Relay for Life Honorary Survivor John Schultz shares his battle with bone cancer

The Isanti County Relay for Life is holding its annual cancer walk Friday, Aug. 10 at the Isanti County Fairgrounds in Cambridge. This is a community event to raise money for research for the cure for cancer. The festivities begin with a reception for cancer survivors at 5 p.m., and the opening ceremony will start at 6:30 p.m., with the survivor lap at 7 p.m. The luminary ceremony is at dusk. It is an enjoyable evening for everyone.

Anyone facing cancer treatments embarks on a challenging journey—one likely filled with miles for treatments, a fear of the unknown, and the hope for a successful outcome.

The annual Isanti County Relay for Life, coming Aug. 10 to the Isanti County Fairgrounds, has become part of that journey for many local families.

John Schultz with wife, Sandee, whom he credits as a positive catalyst during his cancer treatment. Photo by Greg Hunt

John Schultz with wife, Sandee, whom he credits as a positive catalyst during his cancer treatment. Photo by Greg Hunt

One of the three Honorary Survivors for this year’s Isanti County Relay for Life is John Schultz. Schultz was raised in the Swanville area. He and wife Sandee have resided in Isanti County the past 28 years. They first lived in the Weber area before moving into Cambridge.

Schultz works at Advanced Telemetry Systems (ATS) of Isanti. The couple’s three children (along with three grand kids) live within a short drive.

Schultz was first diagnosed with bone cancer of the sternum 13 years ago. Getting treatment at the Mayo Clinic and St. Mary’s Hospital in Rochester, his sternum and small sections of his ribs needed to be removed. They were replaced with a flexible piece of Gore-tex® rubber.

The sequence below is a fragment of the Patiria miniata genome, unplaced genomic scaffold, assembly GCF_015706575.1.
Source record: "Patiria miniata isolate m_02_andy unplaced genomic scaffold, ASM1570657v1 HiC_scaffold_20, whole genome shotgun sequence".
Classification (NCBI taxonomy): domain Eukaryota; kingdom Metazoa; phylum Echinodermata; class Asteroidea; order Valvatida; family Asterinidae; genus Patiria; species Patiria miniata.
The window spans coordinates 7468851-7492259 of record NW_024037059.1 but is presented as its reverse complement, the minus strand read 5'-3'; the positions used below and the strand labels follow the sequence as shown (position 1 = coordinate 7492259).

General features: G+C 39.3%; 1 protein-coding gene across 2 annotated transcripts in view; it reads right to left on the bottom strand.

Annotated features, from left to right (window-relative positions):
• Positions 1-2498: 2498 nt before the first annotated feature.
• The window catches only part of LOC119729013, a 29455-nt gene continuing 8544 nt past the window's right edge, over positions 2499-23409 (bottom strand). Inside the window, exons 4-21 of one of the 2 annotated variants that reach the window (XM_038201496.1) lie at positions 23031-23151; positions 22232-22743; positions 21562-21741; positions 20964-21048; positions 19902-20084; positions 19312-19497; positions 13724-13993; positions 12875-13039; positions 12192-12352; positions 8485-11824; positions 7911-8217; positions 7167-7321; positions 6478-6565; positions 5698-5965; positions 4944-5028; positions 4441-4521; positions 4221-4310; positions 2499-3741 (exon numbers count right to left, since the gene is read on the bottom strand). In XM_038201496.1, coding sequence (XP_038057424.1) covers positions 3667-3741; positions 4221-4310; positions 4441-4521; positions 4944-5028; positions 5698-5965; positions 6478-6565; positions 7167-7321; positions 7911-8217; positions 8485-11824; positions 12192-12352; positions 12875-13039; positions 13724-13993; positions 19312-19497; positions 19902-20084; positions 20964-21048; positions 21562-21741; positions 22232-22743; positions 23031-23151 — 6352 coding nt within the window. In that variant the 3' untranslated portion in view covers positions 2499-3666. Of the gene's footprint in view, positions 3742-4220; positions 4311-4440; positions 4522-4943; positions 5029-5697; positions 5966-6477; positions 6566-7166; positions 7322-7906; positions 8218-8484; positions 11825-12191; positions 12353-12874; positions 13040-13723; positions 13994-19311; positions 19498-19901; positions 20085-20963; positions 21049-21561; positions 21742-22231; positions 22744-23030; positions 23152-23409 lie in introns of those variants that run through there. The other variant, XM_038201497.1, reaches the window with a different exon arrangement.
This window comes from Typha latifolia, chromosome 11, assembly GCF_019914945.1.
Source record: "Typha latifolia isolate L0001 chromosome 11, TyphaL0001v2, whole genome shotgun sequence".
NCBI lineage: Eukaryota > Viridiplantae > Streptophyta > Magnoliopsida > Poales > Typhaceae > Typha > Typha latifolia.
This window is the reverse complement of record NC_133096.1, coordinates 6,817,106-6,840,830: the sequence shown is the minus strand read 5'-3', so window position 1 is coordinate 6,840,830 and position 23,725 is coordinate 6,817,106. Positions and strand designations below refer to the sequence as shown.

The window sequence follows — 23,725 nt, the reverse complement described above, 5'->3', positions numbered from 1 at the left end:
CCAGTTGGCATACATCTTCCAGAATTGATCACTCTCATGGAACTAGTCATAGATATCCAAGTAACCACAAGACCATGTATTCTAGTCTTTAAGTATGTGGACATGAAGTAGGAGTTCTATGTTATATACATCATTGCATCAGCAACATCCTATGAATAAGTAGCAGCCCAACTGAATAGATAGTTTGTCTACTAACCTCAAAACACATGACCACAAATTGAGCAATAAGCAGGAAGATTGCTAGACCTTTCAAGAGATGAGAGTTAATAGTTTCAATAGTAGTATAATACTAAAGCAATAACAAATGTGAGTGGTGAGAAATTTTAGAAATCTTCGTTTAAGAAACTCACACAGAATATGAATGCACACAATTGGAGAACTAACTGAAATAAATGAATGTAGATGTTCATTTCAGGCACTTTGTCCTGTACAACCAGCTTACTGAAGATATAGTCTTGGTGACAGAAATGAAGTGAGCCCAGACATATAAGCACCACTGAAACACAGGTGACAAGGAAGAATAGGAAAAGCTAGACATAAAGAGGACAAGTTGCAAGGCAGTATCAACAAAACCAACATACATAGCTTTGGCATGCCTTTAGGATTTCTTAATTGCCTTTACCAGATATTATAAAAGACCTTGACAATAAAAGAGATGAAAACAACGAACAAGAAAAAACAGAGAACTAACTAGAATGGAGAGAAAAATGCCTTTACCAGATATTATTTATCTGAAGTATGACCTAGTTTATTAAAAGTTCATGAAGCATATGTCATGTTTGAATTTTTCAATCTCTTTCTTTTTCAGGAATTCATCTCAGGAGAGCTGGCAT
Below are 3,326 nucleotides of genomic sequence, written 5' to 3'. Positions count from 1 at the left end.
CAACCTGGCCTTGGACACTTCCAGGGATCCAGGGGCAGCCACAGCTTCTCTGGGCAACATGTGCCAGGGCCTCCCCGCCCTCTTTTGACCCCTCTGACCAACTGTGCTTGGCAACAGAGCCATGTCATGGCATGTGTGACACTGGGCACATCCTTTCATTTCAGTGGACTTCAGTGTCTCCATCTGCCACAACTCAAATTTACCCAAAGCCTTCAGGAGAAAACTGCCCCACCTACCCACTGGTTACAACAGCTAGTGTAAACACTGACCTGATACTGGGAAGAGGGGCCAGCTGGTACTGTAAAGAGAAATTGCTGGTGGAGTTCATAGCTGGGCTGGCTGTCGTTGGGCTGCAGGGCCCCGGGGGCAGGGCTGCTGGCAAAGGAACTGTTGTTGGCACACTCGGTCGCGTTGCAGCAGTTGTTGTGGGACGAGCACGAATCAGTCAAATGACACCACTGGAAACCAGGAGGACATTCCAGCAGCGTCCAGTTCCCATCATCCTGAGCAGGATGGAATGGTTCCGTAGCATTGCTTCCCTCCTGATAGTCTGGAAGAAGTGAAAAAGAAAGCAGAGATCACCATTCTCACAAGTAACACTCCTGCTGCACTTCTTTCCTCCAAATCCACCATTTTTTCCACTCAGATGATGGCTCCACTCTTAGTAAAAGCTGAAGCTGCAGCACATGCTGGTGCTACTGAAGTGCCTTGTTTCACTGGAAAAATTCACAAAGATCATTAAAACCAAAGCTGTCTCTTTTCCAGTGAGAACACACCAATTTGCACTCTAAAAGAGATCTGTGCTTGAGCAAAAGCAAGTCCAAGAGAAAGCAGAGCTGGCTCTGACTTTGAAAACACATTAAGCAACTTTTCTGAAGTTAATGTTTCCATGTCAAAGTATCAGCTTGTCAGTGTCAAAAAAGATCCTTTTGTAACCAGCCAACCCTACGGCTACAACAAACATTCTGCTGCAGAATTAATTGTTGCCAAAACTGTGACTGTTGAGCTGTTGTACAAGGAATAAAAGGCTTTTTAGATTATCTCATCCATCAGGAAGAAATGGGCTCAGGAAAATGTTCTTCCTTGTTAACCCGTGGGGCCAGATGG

But after that treatment, cancer metathesized into the lungs the following years. “So over the first four years, I had 10 or 12 surgeries -– with a little bit of chemo and all that kind of stuff. It was a journey those first four years,” said Schultz. “And there were some infection complications mixed in. So, not like I was counting, but there were like 75 days in the hospital over those four years.”

“But that was the first four years. So I’ve been cancer-free for nine years, then,” he quickly added. “I’m still working, and getting out and doing stuff.”

John Schultz

John Schultz

Schultz is also quick to attribute his survival success to the fantastic support system he had around him.

“Those first four years were a real journey, and I had lots of help to get there,” he reeled off. “Along with the people at the Mayo Clinic, I had family, the help of God, and prayer chains from coast to coast. A large extended family who was always there to help. ATS was very understanding: ‘come back to work when you can. Your job will be here.’”

“Since I was a little older when I got cancer, our three kids were old enough to understand and find ways to help and encourage. So they were a great help.

“And last – but most important – was that Sandee did more than anybody could imagine to get me through, to get me to where I needed to be. Being my chauffeur. Taking care of her job and the household. Trying to get me to eat something. So the reason I’m here after all that is probably because of her.”

To keep celebrating their time together, the Schultzes have an RV campsite on Pokegama Lake west of Pine City which is their get-away spot.

“We get there as much as we can. We go fishing whenever we can, and there’s a little golf course there so we try to golf once a day. We get up there for the Fourth of July. We were just up there for five days last week,” said Schultz. “It’s a good little community to be part of.”

The same can be said of the Relay for Life crowd which commits to fundraising for cancer research so that more survivor journeys can be chronicled.

This will be the fifth Relay for Life Schultz has attended, and he will share his tale before leading the way on the Survivors Walk that evening.

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